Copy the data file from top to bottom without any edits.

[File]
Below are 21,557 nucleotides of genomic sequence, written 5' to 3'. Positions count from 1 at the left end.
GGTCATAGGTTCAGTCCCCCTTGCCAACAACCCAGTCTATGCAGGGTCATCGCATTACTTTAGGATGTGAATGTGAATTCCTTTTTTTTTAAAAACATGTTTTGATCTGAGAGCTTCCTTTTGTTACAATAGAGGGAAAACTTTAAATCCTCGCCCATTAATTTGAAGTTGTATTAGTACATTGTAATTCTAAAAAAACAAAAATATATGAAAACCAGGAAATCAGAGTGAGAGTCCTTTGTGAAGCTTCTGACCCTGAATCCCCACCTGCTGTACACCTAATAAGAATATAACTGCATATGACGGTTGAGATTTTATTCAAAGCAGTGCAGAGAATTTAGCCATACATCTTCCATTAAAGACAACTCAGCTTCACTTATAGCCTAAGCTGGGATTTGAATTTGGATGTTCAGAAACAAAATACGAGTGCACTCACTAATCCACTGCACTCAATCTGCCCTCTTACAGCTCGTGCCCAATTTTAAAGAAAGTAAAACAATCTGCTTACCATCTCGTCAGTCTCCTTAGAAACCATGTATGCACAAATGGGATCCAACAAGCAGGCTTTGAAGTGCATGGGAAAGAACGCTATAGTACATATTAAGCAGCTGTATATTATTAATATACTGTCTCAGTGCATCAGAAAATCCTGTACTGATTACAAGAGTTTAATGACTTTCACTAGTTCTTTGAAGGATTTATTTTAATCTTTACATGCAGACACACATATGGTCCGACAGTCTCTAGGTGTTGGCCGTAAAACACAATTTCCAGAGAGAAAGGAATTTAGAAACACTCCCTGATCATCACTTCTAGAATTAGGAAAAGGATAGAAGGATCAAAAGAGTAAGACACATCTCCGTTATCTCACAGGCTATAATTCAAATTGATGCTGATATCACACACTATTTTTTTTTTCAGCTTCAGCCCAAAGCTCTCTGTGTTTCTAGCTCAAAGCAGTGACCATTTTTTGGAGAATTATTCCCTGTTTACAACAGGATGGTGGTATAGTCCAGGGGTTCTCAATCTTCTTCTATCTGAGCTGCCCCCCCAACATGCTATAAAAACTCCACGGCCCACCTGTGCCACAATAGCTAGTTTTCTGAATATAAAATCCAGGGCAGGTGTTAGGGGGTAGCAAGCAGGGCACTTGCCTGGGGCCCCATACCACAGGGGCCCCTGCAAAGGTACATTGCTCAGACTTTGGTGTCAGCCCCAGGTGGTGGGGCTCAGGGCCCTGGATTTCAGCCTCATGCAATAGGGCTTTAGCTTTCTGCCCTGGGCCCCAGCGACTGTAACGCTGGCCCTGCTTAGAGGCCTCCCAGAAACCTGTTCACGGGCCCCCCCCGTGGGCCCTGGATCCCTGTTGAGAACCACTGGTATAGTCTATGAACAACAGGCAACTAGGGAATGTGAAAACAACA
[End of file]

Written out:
Below are 21,557 nucleotides of genomic sequence, written 5' to 3'. Positions count from 1 at the left end.
GGTCATAGGTTCAGTCCCCCTTGCCAACAACCCAGTCTATGCAGGGTCATCGCATTACTTTAGGATGTGAATGTGAATTCCTTTTTTTTTAAAAACATGTTTTGATCTGAGAGCTTCCTTTTGTTACAATAGAGGGAAAACTTTAAATCCTCGCCCATTAATTTGAAGTTGTATTAGTACATTGTAATTCTAAAAAAACAAAAATATATGAAAACCAGGAAATCAGAGTGAGAGTCCTTTGTGAAGCTTCTGACCCTGAATCCCCACCTGCTGTACACCTAATAAGAATATAACTGCATATGACGGTTGAGATTTTATTCAAAGCAGTGCAGAGAATTTAGCCATACATCTTCCATTAAAGACAACTCAGCTTCACTTATAGCCTAAGCTGGGATTTGAATTTGGATGTTCAGAAACAAAATACGAGTGCACTCACTAATCCACTGCACTCAATCTGCCCTCTTACAGCTCGTGCCCAATTTTAAAGAAAGTAAAACAATCTGCTTACCATCTCGTCAGTCTCCTTAGAAACCATGTATGCACAAATGGGATCCAACAAGCAGGCTTTGAAGTGCATGGGAAAGAACGCTATAGTACATATTAAGCAGCTGTATATTATTAATATACTGTCTCAGTGCATCAGAAAATCCTGTACTGATTACAAGAGTTTAATGACTTTCACTAGTTCTTTGAAGGATTTATTTTAATCTTTACATGCAGACACACATATGGTCCGACAGTCTCTAGGTGTTGGCCGTAAAACACAATTTCCAGAGAGAAAGGAATTTAGAAACACTCCCTGATCATCACTTCTAGAATTAGGAAAAGGATAGAAGGATCAAAAGAGTAAGACACATCTCCGTTATCTCACAGGCTATAATTCAAATTGATGCTGATATCACACACTATTTTTTTTTTCAGCTTCAGCCCAAAGCTCTCTGTGTTTCTAGCTCAAAGCAGTGACCATTTTTTGGAGAATTATTCCCTGTTTACAACAGGATGGTGGTATAGTCCAGGGGTTCTCAATCTTCTTCTATCTGAGCTGCCCCCCCAACATGCTATAAAAACTCCACGGCCCACCTGTGCCACAATAGCTAGTTTTCTGAATATAAAATCCAGGGCAGGTGTTAGGGGGTAGCAAGCAGGGCACTTGCCTGGGGCCCCATACCACAGGGGCCCCTGCAAAGGTACATTGCTCAGACTTTGGTGTCAGCCCCAGGTGGTGGGGCTCAGGGCCCTGGATTTCAGCCTCATGCAATAGGGCTTTAGCTTTCTGCCCTGGGCCCCAGCGACTGTAACGCTGGCCCTGCTTAGAGGCCTCCCAGAAACCTGTTCACGGGCCCCCCCCGTGGGCCCTGGATCCCTGTTGAGAACCACTGGTATAGTCTATGAACAACAGGCAACTAGGGAATGTGAAAACAACA